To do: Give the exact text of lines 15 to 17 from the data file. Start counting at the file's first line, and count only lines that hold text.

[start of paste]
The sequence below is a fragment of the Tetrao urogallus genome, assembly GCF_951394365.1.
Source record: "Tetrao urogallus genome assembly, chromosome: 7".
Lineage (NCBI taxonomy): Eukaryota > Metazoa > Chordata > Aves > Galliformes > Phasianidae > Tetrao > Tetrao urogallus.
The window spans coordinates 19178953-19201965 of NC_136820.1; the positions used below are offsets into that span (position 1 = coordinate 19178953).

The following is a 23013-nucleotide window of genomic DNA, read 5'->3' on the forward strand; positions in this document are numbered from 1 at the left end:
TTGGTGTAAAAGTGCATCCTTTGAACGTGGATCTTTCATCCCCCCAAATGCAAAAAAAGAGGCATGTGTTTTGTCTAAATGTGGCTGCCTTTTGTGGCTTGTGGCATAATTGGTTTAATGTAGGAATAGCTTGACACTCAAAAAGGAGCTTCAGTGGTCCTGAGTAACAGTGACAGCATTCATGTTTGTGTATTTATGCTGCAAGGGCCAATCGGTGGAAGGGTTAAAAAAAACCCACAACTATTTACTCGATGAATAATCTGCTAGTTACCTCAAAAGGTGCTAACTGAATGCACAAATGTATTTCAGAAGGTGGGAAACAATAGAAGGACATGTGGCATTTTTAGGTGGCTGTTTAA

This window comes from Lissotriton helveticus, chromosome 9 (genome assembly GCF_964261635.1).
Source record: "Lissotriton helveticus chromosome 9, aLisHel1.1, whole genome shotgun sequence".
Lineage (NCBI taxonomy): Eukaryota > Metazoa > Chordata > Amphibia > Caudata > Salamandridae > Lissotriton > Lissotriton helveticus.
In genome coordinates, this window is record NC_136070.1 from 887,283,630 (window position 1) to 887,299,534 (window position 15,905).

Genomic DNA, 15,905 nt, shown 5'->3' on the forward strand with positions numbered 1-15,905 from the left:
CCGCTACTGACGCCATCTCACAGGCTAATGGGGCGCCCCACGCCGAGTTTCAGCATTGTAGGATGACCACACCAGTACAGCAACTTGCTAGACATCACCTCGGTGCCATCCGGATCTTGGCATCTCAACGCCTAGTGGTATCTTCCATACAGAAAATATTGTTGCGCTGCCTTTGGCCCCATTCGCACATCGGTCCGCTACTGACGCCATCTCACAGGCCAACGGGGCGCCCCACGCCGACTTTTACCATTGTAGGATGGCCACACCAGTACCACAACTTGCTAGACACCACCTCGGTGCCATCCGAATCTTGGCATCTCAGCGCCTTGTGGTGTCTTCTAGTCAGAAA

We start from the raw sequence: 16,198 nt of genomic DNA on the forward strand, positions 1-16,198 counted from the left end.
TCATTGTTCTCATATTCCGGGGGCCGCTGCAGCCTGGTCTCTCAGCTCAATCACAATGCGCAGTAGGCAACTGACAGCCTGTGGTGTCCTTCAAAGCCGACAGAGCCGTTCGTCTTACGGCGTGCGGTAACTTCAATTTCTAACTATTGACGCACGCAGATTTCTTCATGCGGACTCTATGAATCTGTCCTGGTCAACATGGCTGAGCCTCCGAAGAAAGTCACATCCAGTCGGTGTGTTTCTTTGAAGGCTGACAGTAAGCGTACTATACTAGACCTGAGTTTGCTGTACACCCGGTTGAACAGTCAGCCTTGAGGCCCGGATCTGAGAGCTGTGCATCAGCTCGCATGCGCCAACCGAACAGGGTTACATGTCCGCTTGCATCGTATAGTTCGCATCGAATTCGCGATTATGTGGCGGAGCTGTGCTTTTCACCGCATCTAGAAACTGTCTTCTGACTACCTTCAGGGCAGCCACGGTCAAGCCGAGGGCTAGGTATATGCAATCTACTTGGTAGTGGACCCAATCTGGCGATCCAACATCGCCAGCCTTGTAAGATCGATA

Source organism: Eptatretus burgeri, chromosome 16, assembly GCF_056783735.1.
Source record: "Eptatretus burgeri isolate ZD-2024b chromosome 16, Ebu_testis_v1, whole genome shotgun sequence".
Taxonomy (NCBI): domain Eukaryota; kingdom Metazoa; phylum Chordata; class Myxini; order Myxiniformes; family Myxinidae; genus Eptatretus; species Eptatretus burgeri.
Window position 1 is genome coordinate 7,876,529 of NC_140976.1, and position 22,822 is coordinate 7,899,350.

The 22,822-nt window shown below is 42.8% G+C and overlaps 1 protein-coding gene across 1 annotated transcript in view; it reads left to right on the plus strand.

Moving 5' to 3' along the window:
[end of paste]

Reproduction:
Source organism: Eptatretus burgeri, chromosome 16, assembly GCF_056783735.1.
Source record: "Eptatretus burgeri isolate ZD-2024b chromosome 16, Ebu_testis_v1, whole genome shotgun sequence".
Taxonomy (NCBI): domain Eukaryota; kingdom Metazoa; phylum Chordata; class Myxini; order Myxiniformes; family Myxinidae; genus Eptatretus; species Eptatretus burgeri.